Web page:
Across the various stages of wealth building, there is perhaps no more important crossroads than when your income starts to exceed your expenses leaving you with a surplus.
What you do with this surplus will determine your chances of building generational wealth.
What type of investment will give you the best chance of building true wealth? The stock market? Too volatile. 401k’s? Mutual funds? They are correlated with Wall Street.
What we can learn from the old money families like the Rockefellers and Hiltons whose wealth has endured is that to build generational wealth, the key is to invest in income-producing assets to grow that wealth exponentially.
The Rockefellers and Hiltons invested their wealth in income-producing real estate and businesses and reinvested profits back into similar assets thereby building exponential wealth that continued to pay out long after their deaths.
One of the surest ways to ensure the longevity of your wealth is to pass on passive income-producing real estate. With the twin benefits of cash flow and appreciation, real estate is one of the few assets besides a successful business capable of creating generational wealth that can grow over time.
Although real estate values can fluctuate from time to time, over the long-term, real estate appreciation has proven stable and in many cases substantial. Also, over time, cash flow will increase as rents rise.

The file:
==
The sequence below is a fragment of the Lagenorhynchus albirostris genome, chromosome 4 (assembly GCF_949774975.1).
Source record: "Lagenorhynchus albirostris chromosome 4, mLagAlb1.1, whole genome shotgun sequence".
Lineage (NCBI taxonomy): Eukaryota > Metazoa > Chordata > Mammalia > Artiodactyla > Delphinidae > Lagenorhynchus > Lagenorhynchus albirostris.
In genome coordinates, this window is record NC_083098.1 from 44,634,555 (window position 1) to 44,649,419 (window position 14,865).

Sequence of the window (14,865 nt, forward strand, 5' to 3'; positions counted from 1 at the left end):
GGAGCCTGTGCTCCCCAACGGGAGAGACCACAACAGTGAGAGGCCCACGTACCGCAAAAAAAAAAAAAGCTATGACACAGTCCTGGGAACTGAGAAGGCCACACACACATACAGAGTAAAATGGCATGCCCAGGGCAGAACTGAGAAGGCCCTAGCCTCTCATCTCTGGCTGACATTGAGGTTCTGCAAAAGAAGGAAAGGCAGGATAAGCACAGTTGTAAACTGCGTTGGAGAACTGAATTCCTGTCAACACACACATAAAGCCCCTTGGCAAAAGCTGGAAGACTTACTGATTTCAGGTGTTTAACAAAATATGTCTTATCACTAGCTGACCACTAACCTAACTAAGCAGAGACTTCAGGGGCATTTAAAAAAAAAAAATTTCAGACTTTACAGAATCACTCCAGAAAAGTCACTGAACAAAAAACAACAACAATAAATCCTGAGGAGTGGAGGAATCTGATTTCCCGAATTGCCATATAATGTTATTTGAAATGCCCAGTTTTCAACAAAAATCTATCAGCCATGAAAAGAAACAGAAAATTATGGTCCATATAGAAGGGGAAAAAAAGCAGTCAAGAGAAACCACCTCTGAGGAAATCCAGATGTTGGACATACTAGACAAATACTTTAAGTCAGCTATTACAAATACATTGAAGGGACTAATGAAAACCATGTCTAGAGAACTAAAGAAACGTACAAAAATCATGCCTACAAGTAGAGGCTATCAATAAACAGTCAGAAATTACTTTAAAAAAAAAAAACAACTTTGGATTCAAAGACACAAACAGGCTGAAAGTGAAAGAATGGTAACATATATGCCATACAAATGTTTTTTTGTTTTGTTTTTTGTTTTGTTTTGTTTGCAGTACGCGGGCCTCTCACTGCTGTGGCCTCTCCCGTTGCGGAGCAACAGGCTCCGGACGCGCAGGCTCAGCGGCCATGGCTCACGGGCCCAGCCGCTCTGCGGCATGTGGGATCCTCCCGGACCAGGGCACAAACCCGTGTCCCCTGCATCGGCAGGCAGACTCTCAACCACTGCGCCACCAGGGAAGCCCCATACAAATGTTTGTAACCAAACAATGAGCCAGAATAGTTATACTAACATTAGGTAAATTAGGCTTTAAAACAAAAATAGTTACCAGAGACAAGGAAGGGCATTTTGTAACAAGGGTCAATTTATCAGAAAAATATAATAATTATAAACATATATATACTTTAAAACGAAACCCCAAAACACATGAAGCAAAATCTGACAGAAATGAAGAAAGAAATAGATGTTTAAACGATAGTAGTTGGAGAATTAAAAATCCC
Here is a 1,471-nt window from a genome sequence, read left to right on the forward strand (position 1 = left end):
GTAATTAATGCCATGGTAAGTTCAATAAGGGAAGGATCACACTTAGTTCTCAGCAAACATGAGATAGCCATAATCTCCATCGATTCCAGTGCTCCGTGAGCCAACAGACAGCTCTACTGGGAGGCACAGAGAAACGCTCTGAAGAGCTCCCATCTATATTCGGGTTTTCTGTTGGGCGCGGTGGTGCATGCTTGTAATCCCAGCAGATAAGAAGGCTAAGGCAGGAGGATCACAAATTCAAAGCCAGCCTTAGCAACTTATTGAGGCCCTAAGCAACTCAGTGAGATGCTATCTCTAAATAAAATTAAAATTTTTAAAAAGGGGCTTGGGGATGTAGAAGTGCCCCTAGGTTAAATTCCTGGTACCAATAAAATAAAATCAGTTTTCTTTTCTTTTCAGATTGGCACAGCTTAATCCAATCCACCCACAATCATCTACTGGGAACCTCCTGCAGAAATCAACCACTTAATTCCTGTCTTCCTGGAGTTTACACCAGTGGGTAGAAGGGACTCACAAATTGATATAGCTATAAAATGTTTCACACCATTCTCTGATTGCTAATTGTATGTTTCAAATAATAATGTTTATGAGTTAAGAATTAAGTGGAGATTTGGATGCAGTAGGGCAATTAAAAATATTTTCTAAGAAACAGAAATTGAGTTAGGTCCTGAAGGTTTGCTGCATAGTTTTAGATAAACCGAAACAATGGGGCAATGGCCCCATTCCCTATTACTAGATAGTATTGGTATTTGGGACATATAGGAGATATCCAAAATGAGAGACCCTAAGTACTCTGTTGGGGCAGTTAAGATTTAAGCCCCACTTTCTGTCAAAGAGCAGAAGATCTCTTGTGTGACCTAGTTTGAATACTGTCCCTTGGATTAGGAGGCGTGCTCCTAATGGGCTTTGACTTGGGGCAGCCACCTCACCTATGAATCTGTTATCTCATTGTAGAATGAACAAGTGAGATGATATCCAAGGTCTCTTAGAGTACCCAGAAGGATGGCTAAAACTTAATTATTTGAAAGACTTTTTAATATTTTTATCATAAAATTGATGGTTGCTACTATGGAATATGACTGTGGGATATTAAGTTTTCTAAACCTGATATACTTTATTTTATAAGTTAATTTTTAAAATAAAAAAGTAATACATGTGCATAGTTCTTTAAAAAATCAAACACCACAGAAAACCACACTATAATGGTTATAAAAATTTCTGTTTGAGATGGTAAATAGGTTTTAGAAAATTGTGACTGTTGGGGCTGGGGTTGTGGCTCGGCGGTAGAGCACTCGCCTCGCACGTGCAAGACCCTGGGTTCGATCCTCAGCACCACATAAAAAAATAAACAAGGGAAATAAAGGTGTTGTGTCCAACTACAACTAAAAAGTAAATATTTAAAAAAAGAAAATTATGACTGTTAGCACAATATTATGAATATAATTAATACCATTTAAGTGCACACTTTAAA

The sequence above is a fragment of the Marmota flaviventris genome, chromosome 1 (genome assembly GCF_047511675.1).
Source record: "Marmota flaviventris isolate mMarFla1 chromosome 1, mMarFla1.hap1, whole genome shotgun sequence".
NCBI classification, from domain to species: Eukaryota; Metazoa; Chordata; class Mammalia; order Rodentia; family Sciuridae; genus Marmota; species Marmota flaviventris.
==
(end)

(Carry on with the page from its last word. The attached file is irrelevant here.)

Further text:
In that way, by investing in solid real estate funds or partnering with private real estate groups, you can generate wealth through passive income for generations to come.
Despite leaving your heirs in good hands with an appreciating, income-producing asset like real estate, the number of your heirs could reach a point where their rate of growth exceeds the rate of growth of your wealth as the number of heirs grows with each passing generation. This is where the second element of leaving a legacy comes in. While building your financial legacy, it is vital to pass your wealth building strategies, processes, and actions onto your heirs along with dedication to hard work and ambition.
Building wealth upon wealth will improve its longevity. Teaching your heirs to build on your wealth will ensure its longevity and will ensure future generations be provided for. Otherwise, you could potentially face a situation where a finite number of assets is spread thinly over a large number of descendants.
With a view of taking care of future generations, don’t forget to pass on your knowledge. Otherwise, the only legacy you will be leaving is one of privilege, sloth, and unbridled spending. Besides instilling in your heirs the basic traits of good character like hard work, honesty, diligence, and charity, it is also vital that you pass on practical investment skills and habits.
In other words, go out and make your fortune and while you’re making it, involve your children. Teach them what you’ve learned so they can build on what you leave behind and avoid the fate of the Vanderbilts of the world.